Does anyone remember how public feuds worked before the internet? I guess people just had to say shady things about each other in interviews that ran in print newspapers, and then hope that the target of their shade read that particular newspaper? Seems, well, unsatisfying.
Thankfully, we have Twitter, the social media site whose instant gratification factor makes it not only a great platform for narcissism as performance art and a really splashy way to blow up your life, but also the ideal method for exchanging snarky insults with public figures. And when you've got two public figures involved? You, my friend, have an entertaining Twitter feud.
Most hilarious recent case in point: San Jose's own Smash Mouth -- the band famous for the inescapable 1999 single "All Star," some painful covers on the Shrek soundtrack and a lead singer who's somehow achieved the feat of being even more disliked than his food-world doppelganger Guy Fieri -- decided to weigh in on a tweet by Chronicle sports writer John Shea about Coco Crisp, the former A's outfielder who was traded to the Cleveland Indians earlier this fall.
Worth noting, maybe, that this is not the first occasion on which the person behind Smash Mouth's Twitter account has seemed like he might have too much time on his hands. This hilarious report by Ashley Feinberg at Gawker (RIP) details the impressive amount of time and energy this account spends sounding incredibly defensive, refuting even mild criticism from random people online.
What took this interaction to the next level, however, was whomever was running the A's Twitter account close to midnight on Oct. 28, when the (rather lame) original diss took place. This person went "You know what? You'll never know if you don't go." And they went. The organization has since deleted its tweets, so we're going off text captured by Consequence of Sound, but the sparring included hits such as:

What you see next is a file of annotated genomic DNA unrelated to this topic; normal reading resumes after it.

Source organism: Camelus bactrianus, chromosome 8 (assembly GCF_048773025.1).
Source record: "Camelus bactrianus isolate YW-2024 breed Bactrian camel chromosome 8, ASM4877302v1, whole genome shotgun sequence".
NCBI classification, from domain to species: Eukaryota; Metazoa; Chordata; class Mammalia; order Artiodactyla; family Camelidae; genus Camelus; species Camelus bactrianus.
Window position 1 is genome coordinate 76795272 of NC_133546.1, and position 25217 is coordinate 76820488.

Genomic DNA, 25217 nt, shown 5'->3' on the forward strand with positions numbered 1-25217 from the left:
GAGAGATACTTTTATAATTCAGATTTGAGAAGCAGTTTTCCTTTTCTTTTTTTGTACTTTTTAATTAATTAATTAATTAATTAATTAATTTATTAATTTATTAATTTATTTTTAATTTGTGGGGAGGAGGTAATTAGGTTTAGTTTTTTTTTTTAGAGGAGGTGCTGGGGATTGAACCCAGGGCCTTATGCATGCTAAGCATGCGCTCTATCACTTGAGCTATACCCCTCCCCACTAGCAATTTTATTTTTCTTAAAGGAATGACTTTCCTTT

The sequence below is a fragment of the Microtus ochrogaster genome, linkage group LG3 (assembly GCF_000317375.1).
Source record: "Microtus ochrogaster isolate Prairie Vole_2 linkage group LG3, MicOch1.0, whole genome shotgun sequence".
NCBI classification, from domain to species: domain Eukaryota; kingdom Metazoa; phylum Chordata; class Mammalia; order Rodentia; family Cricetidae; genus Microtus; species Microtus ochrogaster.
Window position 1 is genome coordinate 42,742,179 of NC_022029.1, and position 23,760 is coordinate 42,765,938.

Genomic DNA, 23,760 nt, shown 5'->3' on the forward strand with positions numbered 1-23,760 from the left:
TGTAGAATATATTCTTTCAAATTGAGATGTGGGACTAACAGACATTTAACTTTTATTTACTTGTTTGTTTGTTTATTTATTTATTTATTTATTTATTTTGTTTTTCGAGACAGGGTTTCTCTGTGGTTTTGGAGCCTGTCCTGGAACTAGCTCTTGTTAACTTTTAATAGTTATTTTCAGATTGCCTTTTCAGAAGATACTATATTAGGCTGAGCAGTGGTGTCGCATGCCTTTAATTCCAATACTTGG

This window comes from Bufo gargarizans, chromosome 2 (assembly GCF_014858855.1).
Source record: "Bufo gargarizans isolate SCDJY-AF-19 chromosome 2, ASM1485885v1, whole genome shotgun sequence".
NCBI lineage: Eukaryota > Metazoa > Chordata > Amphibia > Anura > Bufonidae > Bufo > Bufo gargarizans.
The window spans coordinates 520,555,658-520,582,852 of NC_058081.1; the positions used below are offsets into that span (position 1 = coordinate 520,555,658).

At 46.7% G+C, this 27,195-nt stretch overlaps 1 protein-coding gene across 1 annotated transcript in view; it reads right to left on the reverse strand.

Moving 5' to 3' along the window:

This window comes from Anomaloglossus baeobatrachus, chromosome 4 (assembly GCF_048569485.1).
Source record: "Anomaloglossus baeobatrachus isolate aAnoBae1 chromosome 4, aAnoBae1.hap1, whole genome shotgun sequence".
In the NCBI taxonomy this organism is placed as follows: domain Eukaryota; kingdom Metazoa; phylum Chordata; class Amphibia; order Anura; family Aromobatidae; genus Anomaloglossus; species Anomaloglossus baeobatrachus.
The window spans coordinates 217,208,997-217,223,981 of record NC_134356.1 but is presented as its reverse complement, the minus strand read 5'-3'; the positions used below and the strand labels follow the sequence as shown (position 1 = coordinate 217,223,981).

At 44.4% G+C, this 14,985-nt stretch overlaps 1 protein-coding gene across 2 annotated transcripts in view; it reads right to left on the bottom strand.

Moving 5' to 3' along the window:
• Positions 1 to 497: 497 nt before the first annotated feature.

Your mileage may vary, but my personal favorite part is when Smash Mouth continues to try to make salient points about the team's strategy, and A's pitcher Sean Doolittle (who was also up at this hour with nothing better to do than make jokes) decides to chime in.
Did you know Sean Doolittle was great at Twitter?
I did not know Sean Doolittle was great at Twitter.
In any event: it appears someone on the Athletics' PR team thought said online shenanigans were, as they say, "not a good look," because the team's tweets were gone the next morning. In their place, there was a peace offering:
Now, I'm going to overlook my obvious bias to note that truly, no one here comes out looking like the sharpest tool in the shed. While I agree the A's social media person might have run his or her tone by a colleague before engaging in an all-out Twitter war with a notoriously and publicly sad aging retro band, the real social media crime here is that the A's deleted their tweets.
Why? Because if we learned anything from the Great Red Lobster/Beyoncé Social Media Fail of March 2016, it's that people want nothing so much as authenticity from their favorite brands, sports and celebrities. That means sometimes looking flawed -- immature, silly, or over-the-top. You know, like people are. The social media team at BART earned accolades earlier this year for doing just that: being candid, communicating like actual human beings might.
And how do actual humans feel about Smash Mouth?
...okay, so that one was maybe a little harsh. But I'd like to give Smash Mouth enough credit to think that they can take a joke. Isn't that part of the social contract when you pick a fight on Twitter? You just ... don't get to take yourself that seriously. Especially in the middle of the night. Maybe especially with a professional sports organization.
And you know what they say: If you can't take the heat, you probably shouldn't be walking on the sun.